I know, it’s a boring photo, right? But, this is the furthest south you can travel on Las Vegas Boulevard. Just beyond the sign, there is a small turnaround, and that’s it! At center-left, you can see a very bright light. It’s not an actual light but rather one of the collecting towers at the Ivanpah Solar Array located just across the border in California.
20 thoughts on “Road Closed”
I was going to ask if you went to the end to find out cause it looks like it keeps going.
It does, but not far. Just a dirt turnaround.
Do you know what was at the end of this road in the photo?
Yep, just a dirt turnaround! Going off the road could land you in a deep or shallow wash.
But it must have gone to someplace for some reason. Why would the gov spend money on a road to nowhere?
That’s a darn good question! My guess is that in the previous decades, people and companies may have overestimated the potential development costs and profit margins of the area in the future.
A good question, I don’t have an answer. The road parallels the 15 freeway so maybe it was once the main road into Vegas, just a guess.
A bleak looking road for sure.
Indeed, yet the distant mountains in California look good.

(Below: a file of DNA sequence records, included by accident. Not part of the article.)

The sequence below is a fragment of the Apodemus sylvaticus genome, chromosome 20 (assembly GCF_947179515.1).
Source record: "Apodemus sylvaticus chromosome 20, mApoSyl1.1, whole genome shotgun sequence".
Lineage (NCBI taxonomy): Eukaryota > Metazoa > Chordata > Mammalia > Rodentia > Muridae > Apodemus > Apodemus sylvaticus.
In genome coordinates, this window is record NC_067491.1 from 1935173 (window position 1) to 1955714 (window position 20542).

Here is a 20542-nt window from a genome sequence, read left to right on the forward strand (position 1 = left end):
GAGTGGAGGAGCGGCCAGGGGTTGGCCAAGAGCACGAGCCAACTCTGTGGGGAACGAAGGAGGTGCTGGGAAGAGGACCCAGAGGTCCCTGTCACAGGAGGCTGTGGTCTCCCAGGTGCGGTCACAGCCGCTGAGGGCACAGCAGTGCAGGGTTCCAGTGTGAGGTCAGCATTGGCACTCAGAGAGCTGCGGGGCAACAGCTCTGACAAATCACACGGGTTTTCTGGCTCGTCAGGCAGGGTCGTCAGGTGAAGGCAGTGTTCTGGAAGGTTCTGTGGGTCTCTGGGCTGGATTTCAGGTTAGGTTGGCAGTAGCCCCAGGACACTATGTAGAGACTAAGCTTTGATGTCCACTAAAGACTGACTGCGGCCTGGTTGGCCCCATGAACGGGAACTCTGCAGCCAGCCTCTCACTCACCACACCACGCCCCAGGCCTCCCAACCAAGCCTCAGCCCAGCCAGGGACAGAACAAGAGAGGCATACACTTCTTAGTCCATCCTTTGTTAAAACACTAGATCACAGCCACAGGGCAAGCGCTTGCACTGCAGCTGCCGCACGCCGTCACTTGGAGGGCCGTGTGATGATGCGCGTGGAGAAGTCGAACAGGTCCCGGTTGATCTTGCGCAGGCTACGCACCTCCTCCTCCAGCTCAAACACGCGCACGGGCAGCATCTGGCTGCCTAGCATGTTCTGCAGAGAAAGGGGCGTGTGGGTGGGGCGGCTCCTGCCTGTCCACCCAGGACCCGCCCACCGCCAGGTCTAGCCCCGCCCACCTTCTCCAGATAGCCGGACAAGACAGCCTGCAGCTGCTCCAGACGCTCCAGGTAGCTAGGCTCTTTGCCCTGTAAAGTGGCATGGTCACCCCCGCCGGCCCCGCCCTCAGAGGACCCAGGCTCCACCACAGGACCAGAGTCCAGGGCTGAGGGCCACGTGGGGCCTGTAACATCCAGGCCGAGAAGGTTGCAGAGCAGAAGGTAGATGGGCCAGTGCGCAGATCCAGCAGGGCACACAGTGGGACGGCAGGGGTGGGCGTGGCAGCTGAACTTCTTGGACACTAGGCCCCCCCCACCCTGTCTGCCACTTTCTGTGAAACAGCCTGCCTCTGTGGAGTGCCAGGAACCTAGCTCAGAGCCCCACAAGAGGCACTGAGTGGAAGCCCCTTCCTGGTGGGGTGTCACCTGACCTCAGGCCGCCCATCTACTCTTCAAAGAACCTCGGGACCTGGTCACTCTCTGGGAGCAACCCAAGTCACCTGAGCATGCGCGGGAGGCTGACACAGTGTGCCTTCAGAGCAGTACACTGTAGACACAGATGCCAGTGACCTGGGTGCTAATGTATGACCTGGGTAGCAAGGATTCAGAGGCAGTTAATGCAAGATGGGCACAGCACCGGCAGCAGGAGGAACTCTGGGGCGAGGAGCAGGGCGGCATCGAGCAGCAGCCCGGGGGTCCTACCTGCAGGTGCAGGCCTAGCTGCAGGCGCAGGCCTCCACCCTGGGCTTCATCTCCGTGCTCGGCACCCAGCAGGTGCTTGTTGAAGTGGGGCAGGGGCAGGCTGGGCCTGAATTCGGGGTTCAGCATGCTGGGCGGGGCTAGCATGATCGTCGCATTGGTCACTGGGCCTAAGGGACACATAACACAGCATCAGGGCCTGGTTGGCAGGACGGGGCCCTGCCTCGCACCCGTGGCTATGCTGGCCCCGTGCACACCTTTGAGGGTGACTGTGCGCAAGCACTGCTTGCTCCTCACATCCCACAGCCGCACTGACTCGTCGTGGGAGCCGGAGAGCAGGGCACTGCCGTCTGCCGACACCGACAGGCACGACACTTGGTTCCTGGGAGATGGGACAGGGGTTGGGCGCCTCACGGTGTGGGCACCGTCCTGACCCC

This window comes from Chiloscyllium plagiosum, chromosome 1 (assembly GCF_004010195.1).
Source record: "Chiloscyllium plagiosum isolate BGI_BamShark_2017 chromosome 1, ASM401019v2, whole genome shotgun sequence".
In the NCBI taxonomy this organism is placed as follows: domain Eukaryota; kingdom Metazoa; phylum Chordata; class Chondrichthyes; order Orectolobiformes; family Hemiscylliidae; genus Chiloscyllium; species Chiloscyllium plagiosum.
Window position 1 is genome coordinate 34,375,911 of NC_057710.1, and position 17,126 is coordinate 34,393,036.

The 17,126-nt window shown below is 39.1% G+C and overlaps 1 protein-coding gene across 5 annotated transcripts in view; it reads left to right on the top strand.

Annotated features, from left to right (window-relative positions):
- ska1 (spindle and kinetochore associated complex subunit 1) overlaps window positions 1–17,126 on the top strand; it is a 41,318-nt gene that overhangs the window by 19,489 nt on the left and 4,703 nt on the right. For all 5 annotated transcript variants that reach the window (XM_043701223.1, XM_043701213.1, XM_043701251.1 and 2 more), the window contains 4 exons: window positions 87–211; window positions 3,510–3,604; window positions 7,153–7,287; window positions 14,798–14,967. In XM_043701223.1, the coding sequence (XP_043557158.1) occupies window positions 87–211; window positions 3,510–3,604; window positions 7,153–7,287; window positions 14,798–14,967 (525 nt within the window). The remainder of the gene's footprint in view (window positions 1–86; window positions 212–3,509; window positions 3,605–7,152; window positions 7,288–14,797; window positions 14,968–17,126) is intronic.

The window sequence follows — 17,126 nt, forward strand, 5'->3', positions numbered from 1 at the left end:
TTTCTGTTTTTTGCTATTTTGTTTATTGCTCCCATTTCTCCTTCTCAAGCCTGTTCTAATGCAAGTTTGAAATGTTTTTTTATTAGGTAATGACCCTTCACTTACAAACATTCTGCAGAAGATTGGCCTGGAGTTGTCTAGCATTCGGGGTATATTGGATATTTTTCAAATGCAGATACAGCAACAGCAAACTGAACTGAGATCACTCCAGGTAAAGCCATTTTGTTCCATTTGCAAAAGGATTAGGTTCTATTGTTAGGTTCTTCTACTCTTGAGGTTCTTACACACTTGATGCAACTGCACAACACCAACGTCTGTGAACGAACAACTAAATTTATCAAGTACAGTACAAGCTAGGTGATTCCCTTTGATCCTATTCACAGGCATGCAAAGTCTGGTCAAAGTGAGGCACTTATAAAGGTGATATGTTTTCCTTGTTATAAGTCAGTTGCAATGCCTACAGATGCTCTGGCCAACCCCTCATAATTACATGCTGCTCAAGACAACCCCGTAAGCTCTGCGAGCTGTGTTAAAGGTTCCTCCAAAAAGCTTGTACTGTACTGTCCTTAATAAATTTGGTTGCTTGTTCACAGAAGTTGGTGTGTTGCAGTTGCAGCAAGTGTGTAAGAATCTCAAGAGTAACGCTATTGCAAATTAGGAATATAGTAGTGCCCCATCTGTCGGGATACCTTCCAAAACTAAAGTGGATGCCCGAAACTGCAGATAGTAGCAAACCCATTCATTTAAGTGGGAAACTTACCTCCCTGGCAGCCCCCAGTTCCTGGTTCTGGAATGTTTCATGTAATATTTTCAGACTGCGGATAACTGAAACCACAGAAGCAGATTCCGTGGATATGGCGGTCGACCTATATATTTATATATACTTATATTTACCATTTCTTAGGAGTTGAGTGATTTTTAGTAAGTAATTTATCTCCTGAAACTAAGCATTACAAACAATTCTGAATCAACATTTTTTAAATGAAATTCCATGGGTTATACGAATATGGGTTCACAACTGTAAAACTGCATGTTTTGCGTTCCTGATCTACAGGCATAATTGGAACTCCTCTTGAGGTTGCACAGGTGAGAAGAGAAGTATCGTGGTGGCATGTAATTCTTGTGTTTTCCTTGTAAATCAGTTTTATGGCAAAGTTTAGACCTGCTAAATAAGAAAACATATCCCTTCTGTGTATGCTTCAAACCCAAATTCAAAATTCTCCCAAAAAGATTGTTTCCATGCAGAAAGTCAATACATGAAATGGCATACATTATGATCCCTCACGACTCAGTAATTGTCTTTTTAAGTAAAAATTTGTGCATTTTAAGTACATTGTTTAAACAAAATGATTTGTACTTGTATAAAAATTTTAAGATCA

Mountains always look good! 😉
You betcha! It’s always weird going home to Michigan, the state is flat as a board!
I think it is cool. But then we would have to drive for about eight hours to see a view like that at the end of the road.
A dead-end prairie road I’m guessing. 😎
Actually, one would have to drive to the other side of Calgary, Alberta. We have a few hills but not nearly as impressive.
If I recall correctly, there was an ancient lake called Lake Agassiz that once covered the flat lands on your province. The link will tell you more. I love ancient geology!
That is so cool! Thank you for sharing it.
You are welcome! This is like our Saginaw Bay in Michigan. 10,000 years ago when the ice sheets were melting, the bay extended across the entire state to the west because of the huge volume of melt water.
It drained to the south where I have seen the actual drain channels formed by the water, still visible today! There are also giant holes in the ground in that area where the melt water dripped and dug holes 30 feet or more deep, still visible today!
I will have to check that out too. Thanks, John!
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